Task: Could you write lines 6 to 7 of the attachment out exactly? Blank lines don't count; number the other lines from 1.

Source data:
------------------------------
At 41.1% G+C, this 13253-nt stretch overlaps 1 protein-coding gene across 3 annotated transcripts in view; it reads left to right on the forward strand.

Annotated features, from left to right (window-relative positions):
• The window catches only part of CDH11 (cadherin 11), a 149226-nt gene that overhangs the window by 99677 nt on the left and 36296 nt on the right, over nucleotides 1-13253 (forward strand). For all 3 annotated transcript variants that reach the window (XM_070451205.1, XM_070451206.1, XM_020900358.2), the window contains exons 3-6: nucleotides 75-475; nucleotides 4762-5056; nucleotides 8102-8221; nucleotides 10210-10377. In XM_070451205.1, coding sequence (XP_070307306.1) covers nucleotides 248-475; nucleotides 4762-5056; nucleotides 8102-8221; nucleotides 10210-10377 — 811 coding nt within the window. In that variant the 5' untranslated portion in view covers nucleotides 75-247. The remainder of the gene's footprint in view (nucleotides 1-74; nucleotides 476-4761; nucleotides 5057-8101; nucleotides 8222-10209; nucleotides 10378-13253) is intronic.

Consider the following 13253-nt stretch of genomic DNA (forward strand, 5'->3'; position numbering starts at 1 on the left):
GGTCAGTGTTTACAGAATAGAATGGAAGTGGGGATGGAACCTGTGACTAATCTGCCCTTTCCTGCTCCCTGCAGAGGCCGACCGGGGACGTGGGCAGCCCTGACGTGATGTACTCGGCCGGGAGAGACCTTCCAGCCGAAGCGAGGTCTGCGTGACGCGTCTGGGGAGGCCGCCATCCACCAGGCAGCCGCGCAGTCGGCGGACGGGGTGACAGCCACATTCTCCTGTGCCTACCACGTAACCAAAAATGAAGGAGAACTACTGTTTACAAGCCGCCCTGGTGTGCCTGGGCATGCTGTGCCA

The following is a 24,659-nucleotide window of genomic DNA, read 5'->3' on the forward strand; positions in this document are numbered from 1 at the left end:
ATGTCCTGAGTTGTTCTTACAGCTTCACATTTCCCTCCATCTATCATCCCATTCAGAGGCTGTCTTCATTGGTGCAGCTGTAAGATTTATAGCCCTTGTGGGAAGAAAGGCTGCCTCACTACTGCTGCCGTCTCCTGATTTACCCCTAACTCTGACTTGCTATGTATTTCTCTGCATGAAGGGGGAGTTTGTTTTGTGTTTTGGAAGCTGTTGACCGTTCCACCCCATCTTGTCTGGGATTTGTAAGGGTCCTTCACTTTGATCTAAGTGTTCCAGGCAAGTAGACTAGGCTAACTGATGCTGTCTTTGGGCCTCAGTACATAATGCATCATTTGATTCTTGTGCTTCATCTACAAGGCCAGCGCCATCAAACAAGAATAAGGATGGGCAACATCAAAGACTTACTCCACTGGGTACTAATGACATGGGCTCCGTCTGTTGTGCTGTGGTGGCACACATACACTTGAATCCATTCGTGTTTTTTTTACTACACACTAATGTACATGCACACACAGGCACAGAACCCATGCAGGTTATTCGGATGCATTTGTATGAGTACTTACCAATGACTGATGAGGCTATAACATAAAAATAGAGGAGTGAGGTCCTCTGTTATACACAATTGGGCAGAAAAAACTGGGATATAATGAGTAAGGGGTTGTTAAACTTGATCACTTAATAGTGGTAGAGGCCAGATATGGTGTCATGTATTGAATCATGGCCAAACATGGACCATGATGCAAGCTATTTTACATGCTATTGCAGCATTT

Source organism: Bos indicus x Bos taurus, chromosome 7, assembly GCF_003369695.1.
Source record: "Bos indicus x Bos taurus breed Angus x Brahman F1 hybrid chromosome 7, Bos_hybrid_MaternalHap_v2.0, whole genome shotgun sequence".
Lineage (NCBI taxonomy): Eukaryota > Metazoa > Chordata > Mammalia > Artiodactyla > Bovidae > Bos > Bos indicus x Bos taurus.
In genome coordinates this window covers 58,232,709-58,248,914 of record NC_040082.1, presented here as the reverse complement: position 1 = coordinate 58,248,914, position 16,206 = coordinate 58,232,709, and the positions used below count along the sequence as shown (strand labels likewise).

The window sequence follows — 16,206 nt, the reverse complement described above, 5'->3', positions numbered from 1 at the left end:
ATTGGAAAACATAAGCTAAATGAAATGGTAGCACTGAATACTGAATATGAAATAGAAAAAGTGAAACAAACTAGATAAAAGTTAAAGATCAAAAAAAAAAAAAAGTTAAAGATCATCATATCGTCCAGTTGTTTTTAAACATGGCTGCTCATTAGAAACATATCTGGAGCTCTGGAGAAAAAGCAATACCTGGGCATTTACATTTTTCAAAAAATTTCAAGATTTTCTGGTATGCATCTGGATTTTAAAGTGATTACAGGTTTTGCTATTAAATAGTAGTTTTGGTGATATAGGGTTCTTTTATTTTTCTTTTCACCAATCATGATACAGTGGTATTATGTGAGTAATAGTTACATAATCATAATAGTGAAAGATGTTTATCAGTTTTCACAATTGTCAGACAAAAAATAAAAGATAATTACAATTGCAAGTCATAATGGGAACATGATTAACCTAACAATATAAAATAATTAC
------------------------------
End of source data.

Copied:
The following is a 24,659-nucleotide window of genomic DNA, read 5'->3' on the forward strand; positions in this document are numbered from 1 at the left end:
ATGTCCTGAGTTGTTCTTACAGCTTCACATTTCCCTCCATCTATCATCCCATTCAGAGGCTGTCTTCATTGGTGCAGCTGTAAGATTTATAGCCCTTGTGGGAAGAAAGGCTGCCTCACTACTGCTGCCGTCTCCTGATTTACCCCTAACTCTGACTTGCTATGTATTTCTCTGCATGAAGGGGGAGTTTGTTTTGTGTTTTGGAAGCTGTTGACCGTTCCACCCCATCTTGTCTGGGATTTGTAAGGGTCCTTCACTTTGATCTAAGTGTTCCAGGCAAGTAGACTAGGCTAACTGATGCTGTCTTTGGGCCTCAGTACATAATGCATCATTTGATTCTTGTGCTTCATCTACAAGGCCAGCGCCATCAAACAAGAATAAGGATGGGCAACATCAAAGACTTACTCCACTGGGTACTAATGACATGGGCTCCGTCTGTTGTGCTGTGGTGGCACACATACACTTGAATCCATTCGTGTTTTTTTTACTACACACTAATGTACATGCACACACAGGCACAGAACCCATGCAGGTTATTCGGATGCATTTGTATGAGTACTTACCAATGACTGATGAGGCTATAACATAAAAATAGAGGAGTGAGGTCCTCTGTTATACACAATTGGGCAGAAAAAACTGGGATATAATGAGTAAGGGGTTGTTAAACTTGATCACTTAATAGTGGTAGAGGCCAGATATGGTGTCATGTATTGAATCATGGCCAAACATGGACCATGATGCAAGCTATTTTACATGCTATTGCAGCATTT